- deployed a new warship equipped with a stolen Chinese version of the U.S. Aegis battle management technology.
- deployed a new attack submarine known as the Yuan class that was missed by U.S. intelligence until photos of the submarine appeared on the Internet.
- developed surface-to-surface missiles for targeting U.S. aircraft carrier battle groups.
What is also disturbing is that these revelations may not have been a failure of US intelligence but potentially a result of the CIA's China analysts not using the information properly because it didn't suit their world view.
Critics of the study say the report unfairly blames intelligence collectors for not gathering solid information on the Chinese military and for failing to plant agents in the communist government.
Instead, these officials said, the report looks like a bid to exonerate analysts within the close-knit fraternity of government China specialists, who for the past 10 years dismissed or played down intelligence showing that Beijing was engaged in a major military buildup.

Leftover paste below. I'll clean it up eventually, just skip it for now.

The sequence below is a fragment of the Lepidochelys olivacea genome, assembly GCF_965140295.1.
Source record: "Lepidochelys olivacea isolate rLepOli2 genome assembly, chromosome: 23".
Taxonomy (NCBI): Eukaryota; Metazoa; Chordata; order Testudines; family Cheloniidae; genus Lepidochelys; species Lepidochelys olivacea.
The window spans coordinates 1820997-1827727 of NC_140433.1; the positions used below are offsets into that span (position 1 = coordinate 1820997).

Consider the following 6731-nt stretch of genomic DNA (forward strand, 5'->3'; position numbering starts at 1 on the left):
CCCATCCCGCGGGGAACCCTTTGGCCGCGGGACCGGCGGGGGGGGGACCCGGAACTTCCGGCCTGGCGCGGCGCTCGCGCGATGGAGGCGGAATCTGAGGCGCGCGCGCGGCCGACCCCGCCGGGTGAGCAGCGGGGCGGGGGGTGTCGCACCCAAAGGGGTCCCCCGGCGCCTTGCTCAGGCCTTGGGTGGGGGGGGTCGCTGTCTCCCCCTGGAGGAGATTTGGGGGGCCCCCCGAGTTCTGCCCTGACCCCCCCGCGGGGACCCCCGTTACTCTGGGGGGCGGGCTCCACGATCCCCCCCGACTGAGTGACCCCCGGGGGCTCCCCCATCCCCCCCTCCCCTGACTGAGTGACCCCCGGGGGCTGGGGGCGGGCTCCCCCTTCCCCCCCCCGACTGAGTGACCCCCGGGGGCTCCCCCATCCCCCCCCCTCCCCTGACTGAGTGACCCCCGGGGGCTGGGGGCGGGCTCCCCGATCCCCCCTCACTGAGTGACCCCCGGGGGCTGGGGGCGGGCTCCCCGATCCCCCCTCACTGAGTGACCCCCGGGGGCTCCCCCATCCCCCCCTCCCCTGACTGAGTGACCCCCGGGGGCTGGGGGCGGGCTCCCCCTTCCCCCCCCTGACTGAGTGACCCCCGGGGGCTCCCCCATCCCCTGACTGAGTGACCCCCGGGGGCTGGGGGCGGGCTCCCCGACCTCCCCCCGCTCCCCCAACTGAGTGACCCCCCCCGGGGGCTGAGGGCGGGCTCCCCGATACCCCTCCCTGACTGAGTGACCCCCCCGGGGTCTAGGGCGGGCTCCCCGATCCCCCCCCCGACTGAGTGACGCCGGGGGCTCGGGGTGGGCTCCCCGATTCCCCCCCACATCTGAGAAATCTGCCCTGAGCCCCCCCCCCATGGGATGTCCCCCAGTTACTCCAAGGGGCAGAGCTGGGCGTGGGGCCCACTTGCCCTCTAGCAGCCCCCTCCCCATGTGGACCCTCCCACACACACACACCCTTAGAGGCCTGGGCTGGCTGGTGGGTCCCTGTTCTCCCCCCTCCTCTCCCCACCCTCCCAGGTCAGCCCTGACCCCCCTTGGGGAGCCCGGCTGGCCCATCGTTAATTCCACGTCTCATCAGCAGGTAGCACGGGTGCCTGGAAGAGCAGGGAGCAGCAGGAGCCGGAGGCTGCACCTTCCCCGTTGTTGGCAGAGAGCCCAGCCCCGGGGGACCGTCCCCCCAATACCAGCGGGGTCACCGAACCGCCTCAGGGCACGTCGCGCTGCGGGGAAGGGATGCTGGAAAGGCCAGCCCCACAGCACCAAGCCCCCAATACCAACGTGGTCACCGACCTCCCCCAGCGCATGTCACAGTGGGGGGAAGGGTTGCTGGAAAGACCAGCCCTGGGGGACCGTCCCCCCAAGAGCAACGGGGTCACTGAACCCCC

"This report conceals the efforts of dissenting analysts [in the intelligence community] who argued that China was a threat," one official said, adding that covering up the failure of intelligence analysts on China would prevent a major reorganization of the system.
A former U.S. official said the report should help expose a "self-selected group" of specialists who fooled the U.S. government on China for 10 years.
"This group's desire to have good relations with China has prevented them from highlighting how little they know and suppressing occasional evidence that China views the United States as its main enemy."
For decades the conventional wisdom held that the Chicomms could not re-take Taiwan by force because they lacked the ability mount a massive amphibious assault - "it would take a million man swim" the joke would go. Their improvements over the past few years including an Aegis copy, attack subs and surface to surface missiles point to a goal of being able to keep the US Navy far enough from the Taiwan Straits in the event of an invasion. It doesn't seem that they have nearly enough to field a true blue water navy but are huge steps toward possibly deterring US involvement sufficiently to re-take Taiwan.
Washington and Taipei need to look at this as a big wake-up call.